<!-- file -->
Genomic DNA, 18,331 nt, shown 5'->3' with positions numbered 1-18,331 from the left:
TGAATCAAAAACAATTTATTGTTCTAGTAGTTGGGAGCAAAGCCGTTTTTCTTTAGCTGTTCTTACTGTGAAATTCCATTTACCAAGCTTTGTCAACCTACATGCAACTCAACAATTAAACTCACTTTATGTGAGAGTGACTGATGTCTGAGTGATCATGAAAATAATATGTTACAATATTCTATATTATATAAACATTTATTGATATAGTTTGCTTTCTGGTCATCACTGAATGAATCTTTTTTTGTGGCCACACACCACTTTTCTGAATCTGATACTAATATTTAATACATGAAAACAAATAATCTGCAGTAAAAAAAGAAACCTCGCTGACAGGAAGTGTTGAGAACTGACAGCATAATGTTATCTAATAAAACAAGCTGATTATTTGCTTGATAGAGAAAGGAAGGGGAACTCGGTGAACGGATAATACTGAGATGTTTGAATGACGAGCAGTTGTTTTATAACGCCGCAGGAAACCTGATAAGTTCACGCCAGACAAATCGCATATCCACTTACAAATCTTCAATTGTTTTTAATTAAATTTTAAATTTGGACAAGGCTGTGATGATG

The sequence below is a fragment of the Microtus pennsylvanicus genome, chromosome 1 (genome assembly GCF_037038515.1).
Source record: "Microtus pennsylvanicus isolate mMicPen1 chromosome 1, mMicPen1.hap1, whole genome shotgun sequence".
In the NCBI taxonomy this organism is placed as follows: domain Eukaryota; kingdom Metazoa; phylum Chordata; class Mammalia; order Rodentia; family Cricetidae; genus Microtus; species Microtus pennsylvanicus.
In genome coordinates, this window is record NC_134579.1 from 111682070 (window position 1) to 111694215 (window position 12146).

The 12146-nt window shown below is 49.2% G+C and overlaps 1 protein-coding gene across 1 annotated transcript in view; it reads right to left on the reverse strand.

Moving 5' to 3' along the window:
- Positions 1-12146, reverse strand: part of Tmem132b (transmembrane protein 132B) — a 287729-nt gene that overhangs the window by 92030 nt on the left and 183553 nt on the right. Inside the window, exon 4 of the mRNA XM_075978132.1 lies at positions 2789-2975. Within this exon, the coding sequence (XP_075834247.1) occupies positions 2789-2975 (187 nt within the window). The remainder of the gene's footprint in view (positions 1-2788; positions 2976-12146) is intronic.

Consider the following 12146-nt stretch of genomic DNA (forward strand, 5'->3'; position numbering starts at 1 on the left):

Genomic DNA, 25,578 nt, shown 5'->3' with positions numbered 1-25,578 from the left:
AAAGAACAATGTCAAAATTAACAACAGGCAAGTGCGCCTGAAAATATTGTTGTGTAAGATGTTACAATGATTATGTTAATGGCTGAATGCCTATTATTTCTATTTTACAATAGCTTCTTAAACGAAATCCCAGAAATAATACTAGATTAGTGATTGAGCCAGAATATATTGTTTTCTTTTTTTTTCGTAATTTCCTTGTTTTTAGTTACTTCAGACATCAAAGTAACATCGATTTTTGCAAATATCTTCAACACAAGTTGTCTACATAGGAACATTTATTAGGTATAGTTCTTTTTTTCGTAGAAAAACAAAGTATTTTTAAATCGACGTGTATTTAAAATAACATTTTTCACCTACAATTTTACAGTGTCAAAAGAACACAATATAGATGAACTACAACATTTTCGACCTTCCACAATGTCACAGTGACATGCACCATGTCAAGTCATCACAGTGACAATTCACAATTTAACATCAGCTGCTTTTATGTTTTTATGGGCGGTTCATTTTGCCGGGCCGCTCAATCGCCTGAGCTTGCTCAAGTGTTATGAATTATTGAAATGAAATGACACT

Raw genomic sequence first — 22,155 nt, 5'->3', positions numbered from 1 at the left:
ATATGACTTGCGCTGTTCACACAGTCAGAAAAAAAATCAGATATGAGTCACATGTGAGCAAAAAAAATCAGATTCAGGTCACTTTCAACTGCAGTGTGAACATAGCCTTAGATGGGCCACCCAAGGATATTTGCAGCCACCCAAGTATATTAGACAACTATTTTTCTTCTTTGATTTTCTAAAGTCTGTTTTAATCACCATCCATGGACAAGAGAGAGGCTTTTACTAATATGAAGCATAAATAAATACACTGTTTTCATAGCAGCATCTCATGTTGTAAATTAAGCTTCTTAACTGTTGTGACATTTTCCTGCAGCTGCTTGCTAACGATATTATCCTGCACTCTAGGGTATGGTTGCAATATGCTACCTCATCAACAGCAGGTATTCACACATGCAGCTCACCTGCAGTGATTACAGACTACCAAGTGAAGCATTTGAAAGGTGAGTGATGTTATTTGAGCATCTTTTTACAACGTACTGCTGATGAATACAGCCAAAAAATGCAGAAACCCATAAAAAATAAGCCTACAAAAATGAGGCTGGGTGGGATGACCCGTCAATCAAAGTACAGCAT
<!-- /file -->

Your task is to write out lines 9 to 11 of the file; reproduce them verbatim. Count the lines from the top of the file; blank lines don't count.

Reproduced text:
- Positions 1-12146, reverse strand: part of Tmem132b (transmembrane protein 132B) — a 287729-nt gene that overhangs the window by 92030 nt on the left and 183553 nt on the right. Inside the window, exon 4 of the mRNA XM_075978132.1 lies at positions 2789-2975. Within this exon, the coding sequence (XP_075834247.1) occupies positions 2789-2975 (187 nt within the window). The remainder of the gene's footprint in view (positions 1-2788; positions 2976-12146) is intronic.

Consider the following 12146-nt stretch of genomic DNA (forward strand, 5'->3'; position numbering starts at 1 on the left):

Genomic DNA, 25,578 nt, shown 5'->3' with positions numbered 1-25,578 from the left: